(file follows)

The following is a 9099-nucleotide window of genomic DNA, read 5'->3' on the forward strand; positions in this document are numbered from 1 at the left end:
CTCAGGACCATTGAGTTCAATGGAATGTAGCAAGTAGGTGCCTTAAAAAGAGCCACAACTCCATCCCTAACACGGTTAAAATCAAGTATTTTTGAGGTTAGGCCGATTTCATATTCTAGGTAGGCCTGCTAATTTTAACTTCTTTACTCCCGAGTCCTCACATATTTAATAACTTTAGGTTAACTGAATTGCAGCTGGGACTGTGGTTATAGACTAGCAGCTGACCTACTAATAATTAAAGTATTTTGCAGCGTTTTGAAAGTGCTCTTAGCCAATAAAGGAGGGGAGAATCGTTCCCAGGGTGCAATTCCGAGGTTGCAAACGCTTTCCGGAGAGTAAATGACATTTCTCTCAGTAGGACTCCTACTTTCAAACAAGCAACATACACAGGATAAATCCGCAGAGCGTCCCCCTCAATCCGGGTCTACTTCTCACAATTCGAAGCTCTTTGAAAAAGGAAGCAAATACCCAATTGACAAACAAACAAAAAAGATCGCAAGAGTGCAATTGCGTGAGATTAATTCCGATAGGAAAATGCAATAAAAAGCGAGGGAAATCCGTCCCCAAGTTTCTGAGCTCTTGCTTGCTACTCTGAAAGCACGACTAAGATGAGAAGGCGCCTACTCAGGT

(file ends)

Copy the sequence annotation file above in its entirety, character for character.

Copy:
The following is a 9099-nucleotide window of genomic DNA, read 5'->3' on the forward strand; positions in this document are numbered from 1 at the left end:
CTCAGGACCATTGAGTTCAATGGAATGTAGCAAGTAGGTGCCTTAAAAAGAGCCACAACTCCATCCCTAACACGGTTAAAATCAAGTATTTTTGAGGTTAGGCCGATTTCATATTCTAGGTAGGCCTGCTAATTTTAACTTCTTTACTCCCGAGTCCTCACATATTTAATAACTTTAGGTTAACTGAATTGCAGCTGGGACTGTGGTTATAGACTAGCAGCTGACCTACTAATAATTAAAGTATTTTGCAGCGTTTTGAAAGTGCTCTTAGCCAATAAAGGAGGGGAGAATCGTTCCCAGGGTGCAATTCCGAGGTTGCAAACGCTTTCCGGAGAGTAAATGACATTTCTCTCAGTAGGACTCCTACTTTCAAACAAGCAACATACACAGGATAAATCCGCAGAGCGTCCCCCTCAATCCGGGTCTACTTCTCACAATTCGAAGCTCTTTGAAAAAGGAAGCAAATACCCAATTGACAAACAAACAAAAAAGATCGCAAGAGTGCAATTGCGTGAGATTAATTCCGATAGGAAAATGCAATAAAAAGCGAGGGAAATCCGTCCCCAAGTTTCTGAGCTCTTGCTTGCTACTCTGAAAGCACGACTAAGATGAGAAGGCGCCTACTCAGGT